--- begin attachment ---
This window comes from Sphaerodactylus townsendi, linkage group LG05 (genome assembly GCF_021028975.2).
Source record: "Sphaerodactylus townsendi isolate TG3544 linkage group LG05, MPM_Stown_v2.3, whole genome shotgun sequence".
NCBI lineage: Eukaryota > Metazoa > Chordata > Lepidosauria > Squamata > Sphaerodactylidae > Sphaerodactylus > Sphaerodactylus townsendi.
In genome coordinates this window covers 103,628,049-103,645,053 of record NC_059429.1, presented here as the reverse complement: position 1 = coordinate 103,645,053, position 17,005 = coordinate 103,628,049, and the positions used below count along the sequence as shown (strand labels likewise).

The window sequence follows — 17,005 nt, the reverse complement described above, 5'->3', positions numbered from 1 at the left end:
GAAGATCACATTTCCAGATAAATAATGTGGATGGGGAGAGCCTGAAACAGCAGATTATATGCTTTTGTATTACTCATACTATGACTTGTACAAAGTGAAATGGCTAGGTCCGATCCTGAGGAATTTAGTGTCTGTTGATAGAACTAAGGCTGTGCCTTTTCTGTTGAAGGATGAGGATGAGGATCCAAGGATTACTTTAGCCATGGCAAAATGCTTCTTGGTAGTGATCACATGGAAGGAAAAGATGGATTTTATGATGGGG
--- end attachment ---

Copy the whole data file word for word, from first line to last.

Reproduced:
This window comes from Sphaerodactylus townsendi, linkage group LG05 (genome assembly GCF_021028975.2).
Source record: "Sphaerodactylus townsendi isolate TG3544 linkage group LG05, MPM_Stown_v2.3, whole genome shotgun sequence".
NCBI lineage: Eukaryota > Metazoa > Chordata > Lepidosauria > Squamata > Sphaerodactylidae > Sphaerodactylus > Sphaerodactylus townsendi.
In genome coordinates this window covers 103,628,049-103,645,053 of record NC_059429.1, presented here as the reverse complement: position 1 = coordinate 103,645,053, position 17,005 = coordinate 103,628,049, and the positions used below count along the sequence as shown (strand labels likewise).

The window sequence follows — 17,005 nt, the reverse complement described above, 5'->3', positions numbered from 1 at the left end:
GAAGATCACATTTCCAGATAAATAATGTGGATGGGGAGAGCCTGAAACAGCAGATTATATGCTTTTGTATTACTCATACTATGACTTGTACAAAGTGAAATGGCTAGGTCCGATCCTGAGGAATTTAGTGTCTGTTGATAGAACTAAGGCTGTGCCTTTTCTGTTGAAGGATGAGGATGAGGATCCAAGGATTACTTTAGCCATGGCAAAATGCTTCTTGGTAGTGATCACATGGAAGGAAAAGATGGATTTTATGATGGGG